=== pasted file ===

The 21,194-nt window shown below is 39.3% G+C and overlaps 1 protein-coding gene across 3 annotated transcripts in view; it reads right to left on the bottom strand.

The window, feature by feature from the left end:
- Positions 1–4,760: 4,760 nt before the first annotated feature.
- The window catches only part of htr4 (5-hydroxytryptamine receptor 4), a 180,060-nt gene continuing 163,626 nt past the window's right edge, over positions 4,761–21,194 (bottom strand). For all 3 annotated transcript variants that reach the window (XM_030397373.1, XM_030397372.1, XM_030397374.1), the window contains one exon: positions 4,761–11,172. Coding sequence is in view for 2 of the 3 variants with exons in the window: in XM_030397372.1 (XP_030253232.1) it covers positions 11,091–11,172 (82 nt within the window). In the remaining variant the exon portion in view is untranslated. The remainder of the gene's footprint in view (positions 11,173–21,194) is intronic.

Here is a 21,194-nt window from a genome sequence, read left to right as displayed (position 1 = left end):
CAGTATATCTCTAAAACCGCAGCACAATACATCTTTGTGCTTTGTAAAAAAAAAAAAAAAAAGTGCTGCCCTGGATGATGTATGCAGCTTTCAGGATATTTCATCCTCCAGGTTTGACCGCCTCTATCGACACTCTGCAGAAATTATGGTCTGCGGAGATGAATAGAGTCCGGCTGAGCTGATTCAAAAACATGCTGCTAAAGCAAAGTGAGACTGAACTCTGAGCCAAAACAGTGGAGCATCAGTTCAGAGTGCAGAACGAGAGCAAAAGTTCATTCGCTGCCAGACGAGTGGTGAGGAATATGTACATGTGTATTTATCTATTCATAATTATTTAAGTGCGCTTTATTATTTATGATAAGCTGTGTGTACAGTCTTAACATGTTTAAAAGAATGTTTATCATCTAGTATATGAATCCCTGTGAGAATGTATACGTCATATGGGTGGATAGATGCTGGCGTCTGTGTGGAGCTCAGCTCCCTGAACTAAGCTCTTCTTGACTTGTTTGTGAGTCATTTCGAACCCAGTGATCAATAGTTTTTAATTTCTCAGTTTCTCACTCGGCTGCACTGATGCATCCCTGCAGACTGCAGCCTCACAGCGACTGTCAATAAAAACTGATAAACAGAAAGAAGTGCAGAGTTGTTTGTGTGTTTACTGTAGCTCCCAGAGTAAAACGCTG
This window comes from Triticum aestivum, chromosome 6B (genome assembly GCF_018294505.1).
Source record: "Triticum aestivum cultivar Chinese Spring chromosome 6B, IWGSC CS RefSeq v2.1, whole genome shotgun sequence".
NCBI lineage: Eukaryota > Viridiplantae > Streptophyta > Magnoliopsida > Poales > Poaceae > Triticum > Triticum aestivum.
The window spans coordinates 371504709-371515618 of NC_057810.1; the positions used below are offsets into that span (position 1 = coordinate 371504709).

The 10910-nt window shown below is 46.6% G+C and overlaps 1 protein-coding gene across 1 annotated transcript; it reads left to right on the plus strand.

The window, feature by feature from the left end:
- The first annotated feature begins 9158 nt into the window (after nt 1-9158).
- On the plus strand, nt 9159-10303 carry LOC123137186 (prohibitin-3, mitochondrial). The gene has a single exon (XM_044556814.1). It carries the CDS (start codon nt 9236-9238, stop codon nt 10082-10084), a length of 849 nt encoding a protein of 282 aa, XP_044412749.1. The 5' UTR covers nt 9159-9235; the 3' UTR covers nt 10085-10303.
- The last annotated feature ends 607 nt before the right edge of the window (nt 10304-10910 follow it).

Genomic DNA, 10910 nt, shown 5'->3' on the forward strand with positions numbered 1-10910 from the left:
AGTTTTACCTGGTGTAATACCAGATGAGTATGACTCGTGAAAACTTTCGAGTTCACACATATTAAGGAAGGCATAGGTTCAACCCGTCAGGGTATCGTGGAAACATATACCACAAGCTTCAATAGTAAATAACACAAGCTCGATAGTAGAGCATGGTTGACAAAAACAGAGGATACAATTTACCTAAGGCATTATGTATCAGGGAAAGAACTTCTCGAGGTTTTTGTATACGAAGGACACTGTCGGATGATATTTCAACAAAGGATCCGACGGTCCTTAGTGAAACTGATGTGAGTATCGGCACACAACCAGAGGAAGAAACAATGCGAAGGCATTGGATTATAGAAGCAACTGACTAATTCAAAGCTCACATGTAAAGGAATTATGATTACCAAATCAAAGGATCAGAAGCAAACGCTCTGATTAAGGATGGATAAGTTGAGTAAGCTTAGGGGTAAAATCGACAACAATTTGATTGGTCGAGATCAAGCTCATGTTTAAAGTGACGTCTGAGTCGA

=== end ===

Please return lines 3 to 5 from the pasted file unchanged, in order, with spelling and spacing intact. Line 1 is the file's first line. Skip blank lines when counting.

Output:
- Positions 1–4,760: 4,760 nt before the first annotated feature.
- The window catches only part of htr4 (5-hydroxytryptamine receptor 4), a 180,060-nt gene continuing 163,626 nt past the window's right edge, over positions 4,761–21,194 (bottom strand). For all 3 annotated transcript variants that reach the window (XM_030397373.1, XM_030397372.1, XM_030397374.1), the window contains one exon: positions 4,761–11,172. Coding sequence is in view for 2 of the 3 variants with exons in the window: in XM_030397372.1 (XP_030253232.1) it covers positions 11,091–11,172 (82 nt within the window). In the remaining variant the exon portion in view is untranslated. The remainder of the gene's footprint in view (positions 11,173–21,194) is intronic.

Here is a 21,194-nt window from a genome sequence, read left to right as displayed (position 1 = left end):